The second major tenet of ubuntu hinges upon its consensus building. African traditional cultures have an almost infinite capacity for the pursuit of consensus and reconciliation. African style democracy operates in the form of (sometimes extremely lengthy) discussions. Although there may be a hierarchy of importance among the speakers, every person gets an equal chance to speak up until some kind of an agreement, consensus, or group cohesion is reached. This important aim is expressed by words like simunye ("we are one": i.e. "unity is strength") and slogans like "an injury to one is an injury to all."
The desire to agree within the context of ubuntu safeguards the rights and opinions of individuals and minorities to enforce group solidarity. In essence, ubuntu requires an authentic respect for human/individual rights and related values, and an honest appreciation of differences.
The third major tenet of ubuntu rests upon dialogue, with its particularity, individuality and historicality. Ubuntu inspires us to expose ourselves to others, to encounter the differences of their humanness in order to inform and enrich our own. Thus understood, umuntu ngumuntu ngabantu translates as "To be human is to affirm one's humanity by recognizing the humanity of others in its infinite variety of content and form." This translation of ubuntu highlights the respect for particularity, individuality and historicality, without which a true African communal paradigm cannot reemerge.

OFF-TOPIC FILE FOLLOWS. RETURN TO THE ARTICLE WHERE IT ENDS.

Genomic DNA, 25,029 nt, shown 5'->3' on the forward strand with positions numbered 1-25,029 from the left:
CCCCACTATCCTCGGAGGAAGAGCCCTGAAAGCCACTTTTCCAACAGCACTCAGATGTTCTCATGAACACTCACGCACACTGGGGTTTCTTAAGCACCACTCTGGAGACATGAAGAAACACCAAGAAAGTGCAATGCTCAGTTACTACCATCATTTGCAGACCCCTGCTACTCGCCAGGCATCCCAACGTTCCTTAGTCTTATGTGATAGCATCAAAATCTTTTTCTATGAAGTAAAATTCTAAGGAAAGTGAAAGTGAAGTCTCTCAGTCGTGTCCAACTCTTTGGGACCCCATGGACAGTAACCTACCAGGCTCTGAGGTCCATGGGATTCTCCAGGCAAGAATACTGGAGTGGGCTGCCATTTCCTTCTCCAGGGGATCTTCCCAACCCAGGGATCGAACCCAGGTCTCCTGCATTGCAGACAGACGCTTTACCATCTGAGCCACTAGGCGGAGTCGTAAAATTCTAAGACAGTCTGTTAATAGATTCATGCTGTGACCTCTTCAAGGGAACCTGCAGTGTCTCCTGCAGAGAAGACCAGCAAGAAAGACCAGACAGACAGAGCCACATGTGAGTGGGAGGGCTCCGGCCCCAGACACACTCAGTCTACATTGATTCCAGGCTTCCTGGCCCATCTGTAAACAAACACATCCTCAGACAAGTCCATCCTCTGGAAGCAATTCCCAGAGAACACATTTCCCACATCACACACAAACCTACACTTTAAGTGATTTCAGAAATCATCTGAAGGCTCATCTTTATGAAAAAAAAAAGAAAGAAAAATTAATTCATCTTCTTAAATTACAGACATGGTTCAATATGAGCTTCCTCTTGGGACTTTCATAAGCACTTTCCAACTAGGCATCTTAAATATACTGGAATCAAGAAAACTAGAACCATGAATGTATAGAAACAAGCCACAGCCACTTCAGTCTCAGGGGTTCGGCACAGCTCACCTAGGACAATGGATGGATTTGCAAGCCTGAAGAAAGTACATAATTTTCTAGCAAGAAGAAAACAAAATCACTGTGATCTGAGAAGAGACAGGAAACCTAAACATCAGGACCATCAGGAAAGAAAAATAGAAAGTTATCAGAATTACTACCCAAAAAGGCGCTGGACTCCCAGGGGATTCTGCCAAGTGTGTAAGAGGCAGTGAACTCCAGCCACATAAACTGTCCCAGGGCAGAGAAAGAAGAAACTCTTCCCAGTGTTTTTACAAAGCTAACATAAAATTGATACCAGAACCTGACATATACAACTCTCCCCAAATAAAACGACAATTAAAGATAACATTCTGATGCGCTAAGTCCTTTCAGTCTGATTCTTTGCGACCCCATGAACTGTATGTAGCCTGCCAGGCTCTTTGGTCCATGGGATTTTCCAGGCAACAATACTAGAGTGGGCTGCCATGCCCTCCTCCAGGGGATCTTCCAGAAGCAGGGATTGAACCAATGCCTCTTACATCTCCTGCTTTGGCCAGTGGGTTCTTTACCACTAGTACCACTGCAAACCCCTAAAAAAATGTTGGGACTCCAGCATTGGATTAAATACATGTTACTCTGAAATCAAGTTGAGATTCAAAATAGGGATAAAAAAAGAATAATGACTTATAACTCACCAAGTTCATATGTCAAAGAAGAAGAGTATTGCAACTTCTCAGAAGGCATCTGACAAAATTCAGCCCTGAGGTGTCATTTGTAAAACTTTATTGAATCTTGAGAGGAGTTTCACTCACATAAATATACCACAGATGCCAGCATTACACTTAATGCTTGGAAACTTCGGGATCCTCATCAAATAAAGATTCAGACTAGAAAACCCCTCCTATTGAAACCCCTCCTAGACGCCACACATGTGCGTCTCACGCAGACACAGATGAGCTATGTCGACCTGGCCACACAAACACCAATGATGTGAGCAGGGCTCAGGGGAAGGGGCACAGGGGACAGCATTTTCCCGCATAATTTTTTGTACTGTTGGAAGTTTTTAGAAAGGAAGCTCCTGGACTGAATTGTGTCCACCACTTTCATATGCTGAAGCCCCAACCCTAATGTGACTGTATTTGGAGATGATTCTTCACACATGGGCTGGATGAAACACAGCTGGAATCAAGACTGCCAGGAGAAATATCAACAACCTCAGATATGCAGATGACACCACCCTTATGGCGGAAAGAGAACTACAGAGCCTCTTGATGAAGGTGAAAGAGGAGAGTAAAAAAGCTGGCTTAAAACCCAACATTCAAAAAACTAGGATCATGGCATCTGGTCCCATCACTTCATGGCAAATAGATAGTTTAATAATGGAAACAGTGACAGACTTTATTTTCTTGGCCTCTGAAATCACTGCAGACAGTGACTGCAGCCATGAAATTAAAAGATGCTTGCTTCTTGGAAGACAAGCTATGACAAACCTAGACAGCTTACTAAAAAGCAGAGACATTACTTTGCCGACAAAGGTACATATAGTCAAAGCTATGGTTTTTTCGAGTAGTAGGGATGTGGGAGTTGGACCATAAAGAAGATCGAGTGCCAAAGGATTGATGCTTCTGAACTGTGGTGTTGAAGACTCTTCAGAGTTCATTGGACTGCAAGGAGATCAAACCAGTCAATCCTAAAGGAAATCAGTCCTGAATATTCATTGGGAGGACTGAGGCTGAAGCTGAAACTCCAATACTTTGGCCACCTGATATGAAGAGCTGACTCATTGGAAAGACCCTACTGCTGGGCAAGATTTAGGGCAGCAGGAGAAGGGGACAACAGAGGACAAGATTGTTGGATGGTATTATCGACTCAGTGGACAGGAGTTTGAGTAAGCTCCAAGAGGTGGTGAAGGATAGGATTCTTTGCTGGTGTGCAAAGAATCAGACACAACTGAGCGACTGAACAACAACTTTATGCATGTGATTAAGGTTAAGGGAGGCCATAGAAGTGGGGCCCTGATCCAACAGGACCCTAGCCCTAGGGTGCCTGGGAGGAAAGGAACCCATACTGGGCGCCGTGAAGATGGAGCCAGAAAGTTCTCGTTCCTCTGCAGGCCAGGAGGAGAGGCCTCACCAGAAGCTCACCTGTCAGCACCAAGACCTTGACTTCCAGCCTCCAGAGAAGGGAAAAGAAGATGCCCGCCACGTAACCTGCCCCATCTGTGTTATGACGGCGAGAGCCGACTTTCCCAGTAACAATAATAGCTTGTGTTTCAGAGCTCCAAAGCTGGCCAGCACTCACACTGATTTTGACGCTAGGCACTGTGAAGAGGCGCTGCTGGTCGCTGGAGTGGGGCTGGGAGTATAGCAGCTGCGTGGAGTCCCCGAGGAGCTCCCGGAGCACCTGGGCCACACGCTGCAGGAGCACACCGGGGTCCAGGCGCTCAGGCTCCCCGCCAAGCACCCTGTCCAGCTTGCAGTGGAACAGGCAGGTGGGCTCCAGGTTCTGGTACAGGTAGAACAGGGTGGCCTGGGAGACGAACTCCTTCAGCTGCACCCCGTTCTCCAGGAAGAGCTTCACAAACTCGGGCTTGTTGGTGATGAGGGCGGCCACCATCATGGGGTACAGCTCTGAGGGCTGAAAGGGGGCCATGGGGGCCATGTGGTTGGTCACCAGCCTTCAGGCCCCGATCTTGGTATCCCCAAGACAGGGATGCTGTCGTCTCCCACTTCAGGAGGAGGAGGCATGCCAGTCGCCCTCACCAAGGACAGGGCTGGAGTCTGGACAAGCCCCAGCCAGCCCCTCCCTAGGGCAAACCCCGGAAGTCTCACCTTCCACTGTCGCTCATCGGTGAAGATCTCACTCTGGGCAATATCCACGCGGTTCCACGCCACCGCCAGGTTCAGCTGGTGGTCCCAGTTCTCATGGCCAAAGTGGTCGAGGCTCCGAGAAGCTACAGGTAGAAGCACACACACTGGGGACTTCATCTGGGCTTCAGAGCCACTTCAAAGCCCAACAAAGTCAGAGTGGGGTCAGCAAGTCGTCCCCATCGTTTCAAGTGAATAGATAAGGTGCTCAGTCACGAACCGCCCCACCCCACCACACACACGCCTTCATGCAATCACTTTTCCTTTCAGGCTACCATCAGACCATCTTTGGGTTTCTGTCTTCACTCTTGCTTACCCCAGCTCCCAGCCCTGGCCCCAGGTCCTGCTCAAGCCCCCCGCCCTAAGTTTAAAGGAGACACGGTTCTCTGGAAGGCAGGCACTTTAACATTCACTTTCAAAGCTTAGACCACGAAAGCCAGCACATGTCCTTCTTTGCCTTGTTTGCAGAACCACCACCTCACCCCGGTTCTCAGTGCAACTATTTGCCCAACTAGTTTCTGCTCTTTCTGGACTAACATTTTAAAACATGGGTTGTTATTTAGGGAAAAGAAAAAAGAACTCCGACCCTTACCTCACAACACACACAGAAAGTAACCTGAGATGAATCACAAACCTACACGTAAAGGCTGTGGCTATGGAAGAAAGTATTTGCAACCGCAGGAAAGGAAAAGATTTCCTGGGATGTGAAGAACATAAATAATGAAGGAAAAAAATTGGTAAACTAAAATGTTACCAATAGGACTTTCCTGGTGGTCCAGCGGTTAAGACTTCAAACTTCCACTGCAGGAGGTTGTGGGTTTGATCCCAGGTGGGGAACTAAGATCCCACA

The ubuntu respect for the particularities of the beliefs and practices of others is especially emphasized by the following striking translation of umuntu ngumentu ngabantu: "A human being through (the otherness of) other human beings." Ubuntu dictates that, if we were to be human, we need to recognize the genuine otherness of our fellow humans. In other words, we need to acknowledge the diversity of languages, histories, values and customs, all of which make up a society.
Ubuntu's respect for the particularity of the other is closely aligned to its respect for individuality. But the individuality which ubuntu respects is not the Cartesian type. Instead, ubuntu directly contradicts the Cartesian conception of individuality in terms of which the individual or self can be conceived without thereby necessarily conceiving the other. The Cartesian individual exists prior to, or separately and independently from, the rest of the community or society. The rest of society is nothing but an added extra to a pre-existent and selfsufficient being.
This "modernistic" and "atomistic" conception of individuality underscores both individualism and collectivism. Individualism exaggerates the seemingly solitary aspects of human existence to the detriment of communal aspects. Collectivism makes the same mistake on a larger scale. For the collectivist, society comprises a bunch of separately existing, solitary (i.e. detached) individuals.